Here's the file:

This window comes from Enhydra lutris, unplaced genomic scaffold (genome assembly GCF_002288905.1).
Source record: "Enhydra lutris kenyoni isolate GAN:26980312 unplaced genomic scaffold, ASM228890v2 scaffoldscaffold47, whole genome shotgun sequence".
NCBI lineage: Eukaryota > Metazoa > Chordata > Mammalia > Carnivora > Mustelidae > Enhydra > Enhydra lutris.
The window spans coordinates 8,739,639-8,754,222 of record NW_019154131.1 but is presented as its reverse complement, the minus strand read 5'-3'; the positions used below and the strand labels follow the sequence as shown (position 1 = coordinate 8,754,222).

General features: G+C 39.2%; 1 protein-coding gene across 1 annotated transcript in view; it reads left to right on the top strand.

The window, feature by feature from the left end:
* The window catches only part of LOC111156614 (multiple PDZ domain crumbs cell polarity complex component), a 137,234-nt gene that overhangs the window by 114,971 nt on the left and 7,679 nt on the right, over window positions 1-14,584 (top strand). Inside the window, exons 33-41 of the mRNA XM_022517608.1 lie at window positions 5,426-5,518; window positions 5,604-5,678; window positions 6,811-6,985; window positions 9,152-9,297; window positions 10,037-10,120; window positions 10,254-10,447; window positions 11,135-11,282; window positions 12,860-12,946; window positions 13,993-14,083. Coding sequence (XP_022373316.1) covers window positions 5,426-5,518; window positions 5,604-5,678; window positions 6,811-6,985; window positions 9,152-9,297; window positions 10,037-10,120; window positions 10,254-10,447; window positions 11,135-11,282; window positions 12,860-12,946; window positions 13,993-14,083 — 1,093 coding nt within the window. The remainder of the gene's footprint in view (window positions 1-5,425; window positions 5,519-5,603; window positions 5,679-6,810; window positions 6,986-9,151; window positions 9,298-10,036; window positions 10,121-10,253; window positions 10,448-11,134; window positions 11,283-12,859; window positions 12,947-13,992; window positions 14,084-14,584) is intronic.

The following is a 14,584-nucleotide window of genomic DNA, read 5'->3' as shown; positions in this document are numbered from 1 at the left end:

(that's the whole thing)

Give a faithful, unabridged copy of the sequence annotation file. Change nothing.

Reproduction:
This window comes from Enhydra lutris, unplaced genomic scaffold (genome assembly GCF_002288905.1).
Source record: "Enhydra lutris kenyoni isolate GAN:26980312 unplaced genomic scaffold, ASM228890v2 scaffoldscaffold47, whole genome shotgun sequence".
NCBI lineage: Eukaryota > Metazoa > Chordata > Mammalia > Carnivora > Mustelidae > Enhydra > Enhydra lutris.
The window spans coordinates 8,739,639-8,754,222 of record NW_019154131.1 but is presented as its reverse complement, the minus strand read 5'-3'; the positions used below and the strand labels follow the sequence as shown (position 1 = coordinate 8,754,222).

General features: G+C 39.2%; 1 protein-coding gene across 1 annotated transcript in view; it reads left to right on the top strand.

The window, feature by feature from the left end:
* The window catches only part of LOC111156614 (multiple PDZ domain crumbs cell polarity complex component), a 137,234-nt gene that overhangs the window by 114,971 nt on the left and 7,679 nt on the right, over window positions 1-14,584 (top strand). Inside the window, exons 33-41 of the mRNA XM_022517608.1 lie at window positions 5,426-5,518; window positions 5,604-5,678; window positions 6,811-6,985; window positions 9,152-9,297; window positions 10,037-10,120; window positions 10,254-10,447; window positions 11,135-11,282; window positions 12,860-12,946; window positions 13,993-14,083. Coding sequence (XP_022373316.1) covers window positions 5,426-5,518; window positions 5,604-5,678; window positions 6,811-6,985; window positions 9,152-9,297; window positions 10,037-10,120; window positions 10,254-10,447; window positions 11,135-11,282; window positions 12,860-12,946; window positions 13,993-14,083 — 1,093 coding nt within the window. The remainder of the gene's footprint in view (window positions 1-5,425; window positions 5,519-5,603; window positions 5,679-6,810; window positions 6,986-9,151; window positions 9,298-10,036; window positions 10,121-10,253; window positions 10,448-11,134; window positions 11,283-12,859; window positions 12,947-13,992; window positions 14,084-14,584) is intronic.

The following is a 14,584-nucleotide window of genomic DNA, read 5'->3' as shown; positions in this document are numbered from 1 at the left end: